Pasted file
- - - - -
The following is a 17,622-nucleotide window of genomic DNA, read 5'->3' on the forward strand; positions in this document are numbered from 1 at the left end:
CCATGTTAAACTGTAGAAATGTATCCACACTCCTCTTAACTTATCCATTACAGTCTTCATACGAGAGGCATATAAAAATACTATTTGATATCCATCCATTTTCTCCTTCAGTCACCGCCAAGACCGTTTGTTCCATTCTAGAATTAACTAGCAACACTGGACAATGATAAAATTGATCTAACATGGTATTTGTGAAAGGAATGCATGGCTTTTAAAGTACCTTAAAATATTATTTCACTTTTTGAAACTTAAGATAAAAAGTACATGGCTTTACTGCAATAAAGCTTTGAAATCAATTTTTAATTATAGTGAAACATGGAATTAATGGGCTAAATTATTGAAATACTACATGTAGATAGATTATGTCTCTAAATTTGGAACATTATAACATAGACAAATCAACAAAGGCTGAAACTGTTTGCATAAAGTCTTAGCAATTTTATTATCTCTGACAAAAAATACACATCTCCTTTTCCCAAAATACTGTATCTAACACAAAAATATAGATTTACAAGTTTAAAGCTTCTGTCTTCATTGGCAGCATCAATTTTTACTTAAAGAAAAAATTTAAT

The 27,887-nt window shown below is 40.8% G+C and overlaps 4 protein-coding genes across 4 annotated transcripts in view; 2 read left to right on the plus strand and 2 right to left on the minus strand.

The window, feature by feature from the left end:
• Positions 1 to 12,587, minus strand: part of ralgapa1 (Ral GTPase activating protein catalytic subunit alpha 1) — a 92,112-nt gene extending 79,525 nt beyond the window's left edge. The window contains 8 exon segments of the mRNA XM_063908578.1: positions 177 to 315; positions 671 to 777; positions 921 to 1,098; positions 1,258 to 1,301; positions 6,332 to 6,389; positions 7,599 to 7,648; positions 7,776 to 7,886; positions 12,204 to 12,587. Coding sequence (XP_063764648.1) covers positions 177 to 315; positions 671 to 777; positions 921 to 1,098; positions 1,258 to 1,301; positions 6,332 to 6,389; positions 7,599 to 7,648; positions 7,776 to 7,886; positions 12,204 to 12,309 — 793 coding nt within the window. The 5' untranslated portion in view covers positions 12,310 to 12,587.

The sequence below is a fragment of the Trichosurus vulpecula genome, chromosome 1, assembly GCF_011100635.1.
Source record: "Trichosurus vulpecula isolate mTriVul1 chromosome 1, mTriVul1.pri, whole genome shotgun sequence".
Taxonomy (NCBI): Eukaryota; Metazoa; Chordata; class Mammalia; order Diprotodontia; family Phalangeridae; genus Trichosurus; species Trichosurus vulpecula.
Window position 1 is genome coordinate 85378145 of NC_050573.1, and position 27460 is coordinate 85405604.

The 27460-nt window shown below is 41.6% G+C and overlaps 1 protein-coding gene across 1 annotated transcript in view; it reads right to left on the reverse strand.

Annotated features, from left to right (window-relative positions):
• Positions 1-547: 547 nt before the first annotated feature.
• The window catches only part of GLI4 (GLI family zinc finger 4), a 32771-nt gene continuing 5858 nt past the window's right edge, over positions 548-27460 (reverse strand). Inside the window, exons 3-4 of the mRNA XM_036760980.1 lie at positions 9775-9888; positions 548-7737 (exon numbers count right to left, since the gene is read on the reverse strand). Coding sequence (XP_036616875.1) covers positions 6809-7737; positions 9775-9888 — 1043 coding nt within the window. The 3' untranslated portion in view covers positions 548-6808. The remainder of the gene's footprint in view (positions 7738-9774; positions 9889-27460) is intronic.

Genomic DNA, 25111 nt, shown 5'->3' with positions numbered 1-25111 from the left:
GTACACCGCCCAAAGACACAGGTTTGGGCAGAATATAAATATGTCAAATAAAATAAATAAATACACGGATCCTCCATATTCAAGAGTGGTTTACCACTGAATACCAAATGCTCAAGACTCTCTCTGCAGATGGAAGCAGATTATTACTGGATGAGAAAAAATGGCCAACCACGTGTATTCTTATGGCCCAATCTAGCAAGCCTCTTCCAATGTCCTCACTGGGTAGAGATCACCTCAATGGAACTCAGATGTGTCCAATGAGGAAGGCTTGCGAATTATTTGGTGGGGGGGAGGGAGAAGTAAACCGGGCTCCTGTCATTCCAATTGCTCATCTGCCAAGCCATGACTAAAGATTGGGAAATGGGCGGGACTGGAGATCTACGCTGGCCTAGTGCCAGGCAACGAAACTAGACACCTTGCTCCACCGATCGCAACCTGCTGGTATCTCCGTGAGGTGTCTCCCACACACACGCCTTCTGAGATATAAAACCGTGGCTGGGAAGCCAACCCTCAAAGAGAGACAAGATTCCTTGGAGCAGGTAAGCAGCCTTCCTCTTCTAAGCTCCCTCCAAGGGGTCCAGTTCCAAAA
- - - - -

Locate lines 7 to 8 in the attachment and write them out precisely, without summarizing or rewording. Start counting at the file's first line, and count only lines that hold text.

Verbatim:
Source record: "Trichosurus vulpecula isolate mTriVul1 chromosome 1, mTriVul1.pri, whole genome shotgun sequence".
Taxonomy (NCBI): Eukaryota; Metazoa; Chordata; class Mammalia; order Diprotodontia; family Phalangeridae; genus Trichosurus; species Trichosurus vulpecula.